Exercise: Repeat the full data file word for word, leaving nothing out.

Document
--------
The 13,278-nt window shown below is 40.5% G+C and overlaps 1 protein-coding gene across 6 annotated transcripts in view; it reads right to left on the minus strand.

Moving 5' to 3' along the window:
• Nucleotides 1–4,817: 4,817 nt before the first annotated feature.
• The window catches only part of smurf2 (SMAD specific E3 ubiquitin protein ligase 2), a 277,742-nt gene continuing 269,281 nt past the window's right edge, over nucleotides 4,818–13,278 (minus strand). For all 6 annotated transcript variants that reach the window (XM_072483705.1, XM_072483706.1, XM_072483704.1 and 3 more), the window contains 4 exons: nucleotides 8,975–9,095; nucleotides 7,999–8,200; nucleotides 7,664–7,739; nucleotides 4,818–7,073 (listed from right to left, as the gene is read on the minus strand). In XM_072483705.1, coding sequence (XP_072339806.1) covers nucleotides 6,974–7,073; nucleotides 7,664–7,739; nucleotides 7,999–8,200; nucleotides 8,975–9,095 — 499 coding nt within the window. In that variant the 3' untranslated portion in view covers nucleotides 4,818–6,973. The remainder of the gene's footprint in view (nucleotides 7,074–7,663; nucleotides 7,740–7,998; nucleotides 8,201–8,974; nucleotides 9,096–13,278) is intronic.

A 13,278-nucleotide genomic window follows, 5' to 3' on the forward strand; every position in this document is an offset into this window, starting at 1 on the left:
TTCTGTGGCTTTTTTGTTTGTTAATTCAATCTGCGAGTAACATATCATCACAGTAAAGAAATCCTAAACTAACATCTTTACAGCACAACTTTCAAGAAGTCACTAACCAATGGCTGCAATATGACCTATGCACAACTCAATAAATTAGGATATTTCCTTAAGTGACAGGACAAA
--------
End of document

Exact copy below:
The 13,278-nt window shown below is 40.5% G+C and overlaps 1 protein-coding gene across 6 annotated transcripts in view; it reads right to left on the minus strand.

Moving 5' to 3' along the window:
• Nucleotides 1–4,817: 4,817 nt before the first annotated feature.
• The window catches only part of smurf2 (SMAD specific E3 ubiquitin protein ligase 2), a 277,742-nt gene continuing 269,281 nt past the window's right edge, over nucleotides 4,818–13,278 (minus strand). For all 6 annotated transcript variants that reach the window (XM_072483705.1, XM_072483706.1, XM_072483704.1 and 3 more), the window contains 4 exons: nucleotides 8,975–9,095; nucleotides 7,999–8,200; nucleotides 7,664–7,739; nucleotides 4,818–7,073 (listed from right to left, as the gene is read on the minus strand). In XM_072483705.1, coding sequence (XP_072339806.1) covers nucleotides 6,974–7,073; nucleotides 7,664–7,739; nucleotides 7,999–8,200; nucleotides 8,975–9,095 — 499 coding nt within the window. In that variant the 3' untranslated portion in view covers nucleotides 4,818–6,973. The remainder of the gene's footprint in view (nucleotides 7,074–7,663; nucleotides 7,740–7,998; nucleotides 8,201–8,974; nucleotides 9,096–13,278) is intronic.

A 13,278-nucleotide genomic window follows, 5' to 3' on the forward strand; every position in this document is an offset into this window, starting at 1 on the left:
TTCTGTGGCTTTTTTGTTTGTTAATTCAATCTGCGAGTAACATATCATCACAGTAAAGAAATCCTAAACTAACATCTTTACAGCACAACTTTCAAGAAGTCACTAACCAATGGCTGCAATATGACCTATGCACAACTCAATAAATTAGGATATTTCCTTAAGTGACAGGACAAA